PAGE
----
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For high school seniors, college application season can be highly stressful. Students must juggle their usual classes, extracurricular activities, and sometimes jobs with taking important entrance exams, writing essays, and applying for scholarships and colleges.
There’s also the worrying: Students worry about missing deadlines or not scoring high enough on the SAT. They worry that their peers will receive dazzling scholarship offers and acceptance letters, while they’ll be stuck with a pile of rejections. They worry that there simply isn’t enough time for everything they need to accomplish.
Fortunately, you can reduce the college application stress by following the 6 tips below.
1. Start early.
You might be groaning at this suggestion, but it’s a great idea to get a head-start on college applications over the summer following your junior year. This is to say: One key to reducing anxiety and stress is starting early and not having to rush.
During the summer months, you won’t have schoolwork, homework, or extracurricular activities to worry about. Focusing on college applications and getting some of the work done now may save you a lot of anxiety once the school year starts.
For example, you can create a Common Application (Common App) account and start answering the background questions, get your list of colleges finalized, research their application deadlines, start brainstorming essay topics, etc. Some students even opt to write their college essays over the summer.
Even before the summer, you can get an early start on the following:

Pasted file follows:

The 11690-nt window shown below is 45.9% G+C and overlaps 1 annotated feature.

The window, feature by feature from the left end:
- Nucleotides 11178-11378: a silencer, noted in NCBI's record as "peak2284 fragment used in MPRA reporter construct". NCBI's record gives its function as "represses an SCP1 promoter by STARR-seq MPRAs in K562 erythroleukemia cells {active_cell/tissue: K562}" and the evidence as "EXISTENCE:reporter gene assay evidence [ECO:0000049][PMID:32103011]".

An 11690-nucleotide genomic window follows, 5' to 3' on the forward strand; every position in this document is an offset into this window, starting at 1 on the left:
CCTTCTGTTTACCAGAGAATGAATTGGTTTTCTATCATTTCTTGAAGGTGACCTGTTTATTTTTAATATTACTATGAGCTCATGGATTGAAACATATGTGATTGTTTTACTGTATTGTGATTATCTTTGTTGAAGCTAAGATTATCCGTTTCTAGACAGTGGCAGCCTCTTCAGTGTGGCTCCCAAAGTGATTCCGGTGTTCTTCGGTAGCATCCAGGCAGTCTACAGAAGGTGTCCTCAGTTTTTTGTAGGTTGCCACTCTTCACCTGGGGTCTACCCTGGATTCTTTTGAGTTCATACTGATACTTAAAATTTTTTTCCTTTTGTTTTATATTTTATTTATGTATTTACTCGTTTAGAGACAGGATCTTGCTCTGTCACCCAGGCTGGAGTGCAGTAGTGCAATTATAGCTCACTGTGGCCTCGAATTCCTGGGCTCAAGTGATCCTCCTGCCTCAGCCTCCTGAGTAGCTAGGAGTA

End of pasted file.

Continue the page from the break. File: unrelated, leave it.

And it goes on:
- Researching and visiting colleges
- Exploring career options and potential majors
- Taking the SAT and ACT (so you have as much time as needed to get a solid score)
- Participating in extracurricular, leadership, and volunteer activities and keeping track of your accomplishments
It’s also a good idea for you to ask your teachers for letters of recommendation as early as possible. Once application season is underway, the most liked and respected teachers are bombarded with requests for recommendation letters, so teachers will appreciate you asking early. They may also have more time to work on your letter, resulting in a better recommendation.
Getting an early start on everything from selecting colleges to taking the SAT and writing the college essay doesn’t necessarily sound fun, but it will save you time, energy, and stress come fall.
2. Get organized.
Keeping up with test dates and deadlines is one of the key elements of anxiety and stress. Getting organized makes the process run much more smoothly.
Create and keep a calendar of all scholarship and college application deadlines, plus important dates, like when you will take the SAT or ACT. You can also keep a checklist of what you need to send to each college, such as transcripts and test scores.
As you cross off deadlines and check boxes, you’ll feel a sense of accomplishment. This alleviates college stress and anxiety associated with applying to colleges.
It’s also helpful to keep a file (physical or digital) with key information like transcripts, essays, letters of recommendation, and a resume of activities and accomplishments.
This way, you won’t have to frantically scramble for information every time you fill out a new application.
3. Limit the number of applications.
Naturally, applying to an excessive number of schools can make college application season extra stressful. You don’t need to apply to 10 or more schools. In fact, most experts recommend that students apply to 5-7 colleges.